- The Oxford Handbook of Transformations of the State
- List of Figures and Tables
- About the Contributors
- Introduction: Transformations of the State
- Changing Perspectives on the State
- Varieties of State Experience
- The Layered State: Pathways and Patterns of Modern Nation State Building
- The Emergence of the New World States
- State Formation and Transformation in Africa and Asia: The Third Phase of State Expansion
- State Theory: Four Analytical Traditions
- Limited Statehood: A Critical Perspective
- State Transformations in Comparative Perspective
- Internationalization and the State: Sovereignty as the External Side of Modern Statehood
- Sovereign (In)Equality in the Evolution of the International System
- The Competition State: The Modern State in a Global Economy
- The Embedded State: The New Division of Labor in the Provision of Governance Functions
- Multilevel Governance and the State
- Beyond the State?: Are Transnational Regulatory Institutions Replacing the State?
- Security, Intervention, and the Responsibility to Protect: Transforming the State by Reinterpreting Sovereignty
- Ambiguous Transformations: The 2007/08 International Financial Crisis and Changing Economic Roles of the State
- Environmental Risks and the Changing Interface of Domestic and International Governance
- State Transformations among the Affluent Democracies
- The Transformations of the Statist Model
- From Industrial Corporatism to the Social Investment State
- The Changing Role of the State in Liberal Market Economies
- ISI States Reverse Course: From Import Substitution to Open Economy
- Welfare State Transformation: Convergence and the Rise of the Supply-Side Model
- The State and Gender Equality: From Patriarchal to Women-Friendly State?
- From the Positive to the Regulatory State: A Transformation in the Machinery of Governance?
- Migration and the Porous Boundaries of Democratic States
- Plurinational States
- The Changing Architecture of the National Security State
- Transformations of the Democratic State
- The Peculiarities of Post-Communist State Development: Institutional Consolidation and Elite Competition
- The Transformation of the State in Eastern Europe
- Resources as Constraints? Natural Resource Wealth and the Possibility of Developmental States in the Former Soviet Union
- The Transformation of the Russian State
- China: Economic Liberalization, Adaptive Informal Institutions, and Party-State Resilience
- States in the Global South: Transformations, Trends, and Diversity
- Human Development, State Transformation, and the Politics of the Developmental State
- Rentier States and State Transformations
- Predatory States and State Transformation
- State Failure and State Transformation
- Ethnicity and State Transformation in the Global South
- Democracy and Regime Change in the Global South: Causes and Trends
- Emerging Welfare States in Latin America and East Asia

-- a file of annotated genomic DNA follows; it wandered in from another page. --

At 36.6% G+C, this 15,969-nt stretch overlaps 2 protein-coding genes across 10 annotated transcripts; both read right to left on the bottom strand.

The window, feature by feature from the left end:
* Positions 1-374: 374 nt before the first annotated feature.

- Conclusion: States Transforming
- Name Index
- Index of Subjects
Abstract and Keywords
This chapter examines the premise of the competition state thesis, which highlights an incremental, undramatic, and peaceful transition of state form from welfare to “competition state.” According to this thesis, the basic institutions of the welfare state remain in place but are gradually trimmed, rearranged, and “refunctionalize[d]” to make society fit for competition. The competition state differs from the welfare state in the sense that it promotes “increased marketization” by liberalizing cross-border movements, re-commodifying labor, and privatizing public services. Whereas the welfare state domesticated capitalism, the competition state vies for capital. This chapter first considers some of the prominent proponents of competition state thesis, including Philip Cerny, Bob Jessop, and Joachim Hirsch. It then looks at the causal mechanisms allegedly driving the rise of the competition state thesis before highlighting its problems by focusing on three propositions: structural determinism, convergence, and the demise of the welfare state.
Philipp Genschel is Professor of Political Science in the School of Humanities and Social Sciences (SHSS) of the Jacobs University Bremen, Principal Investigator in the Collabo¬rative Research Center on Transformations of the State (TranState, 2003–2014) at the University of Bremen, and faculty member of the Bremen International Graduate School of Social Sciences (BIGSSS, 2007 ff.)—a joint enterprise between the University of Bremen and Jacobs University Bremen located at the University of Bremen—, all in Bremen, Germany; as of Fall 2014 Genschel is seconded to the Department of Political and Social Sciences at the European University Institute, EUI, Fiesole near Florence, Italy.
Laura Seelkopf is Postdoc, Jacobs University Bremen, and Researcher in the Collabo¬rative Research Center on Transformations of the State (TranState, 2003–2014) at the University of Bremen, Germany.
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